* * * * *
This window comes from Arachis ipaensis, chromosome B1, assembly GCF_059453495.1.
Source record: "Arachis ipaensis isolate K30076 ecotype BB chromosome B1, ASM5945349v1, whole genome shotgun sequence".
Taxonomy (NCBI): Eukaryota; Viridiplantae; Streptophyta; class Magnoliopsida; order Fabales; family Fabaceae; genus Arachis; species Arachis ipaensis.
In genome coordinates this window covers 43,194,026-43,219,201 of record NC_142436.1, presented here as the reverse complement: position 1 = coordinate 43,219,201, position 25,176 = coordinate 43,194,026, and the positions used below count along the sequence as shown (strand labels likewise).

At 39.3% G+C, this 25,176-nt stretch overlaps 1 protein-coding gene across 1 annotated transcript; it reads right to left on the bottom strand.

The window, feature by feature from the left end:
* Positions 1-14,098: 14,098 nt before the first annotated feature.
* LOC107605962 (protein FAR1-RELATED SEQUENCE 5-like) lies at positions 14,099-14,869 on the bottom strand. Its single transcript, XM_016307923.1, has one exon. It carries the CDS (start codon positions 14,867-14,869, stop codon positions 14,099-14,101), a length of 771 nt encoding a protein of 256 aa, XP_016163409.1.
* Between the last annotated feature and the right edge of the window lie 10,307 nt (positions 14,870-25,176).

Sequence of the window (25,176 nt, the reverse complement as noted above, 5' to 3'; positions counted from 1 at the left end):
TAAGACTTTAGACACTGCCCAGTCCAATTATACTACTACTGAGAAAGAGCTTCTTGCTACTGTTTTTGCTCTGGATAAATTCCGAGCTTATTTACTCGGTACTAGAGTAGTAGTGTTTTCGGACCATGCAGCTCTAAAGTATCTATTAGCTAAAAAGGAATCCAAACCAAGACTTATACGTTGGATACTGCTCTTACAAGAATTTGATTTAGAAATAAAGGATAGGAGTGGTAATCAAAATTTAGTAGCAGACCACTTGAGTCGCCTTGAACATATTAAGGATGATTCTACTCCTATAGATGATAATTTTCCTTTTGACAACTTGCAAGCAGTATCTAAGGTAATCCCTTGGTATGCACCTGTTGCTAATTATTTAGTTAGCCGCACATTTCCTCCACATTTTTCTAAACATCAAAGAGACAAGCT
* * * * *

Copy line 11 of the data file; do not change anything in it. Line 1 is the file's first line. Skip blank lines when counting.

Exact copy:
TAAGACTTTAGACACTGCCCAGTCCAATTATACTACTACTGAGAAAGAGCTTCTTGCTACTGTTTTTGCTCTGGATAAATTCCGAGCTTATTTACTCGGTACTAGAGTAGTAGTGTTTTCGGACCATGCAGCTCTAAAGTATCTATTAGCTAAAAAGGAATCCAAACCAAGACTTATACGTTGGATACTGCTCTTACAAGAATTTGATTTAGAAATAAAGGATAGGAGTGGTAATCAAAATTTAGTAGCAGACCACTTGAGTCGCCTTGAACATATTAAGGATGATTCTACTCCTATAGATGATAATTTTCCTTTTGACAACTTGCAAGCAGTATCTAAGGTAATCCCTTGGTATGCACCTGTTGCTAATTATTTAGTTAGCCGCACATTTCCTCCACATTTTTCTAAACATCAAAGAGACAAGCT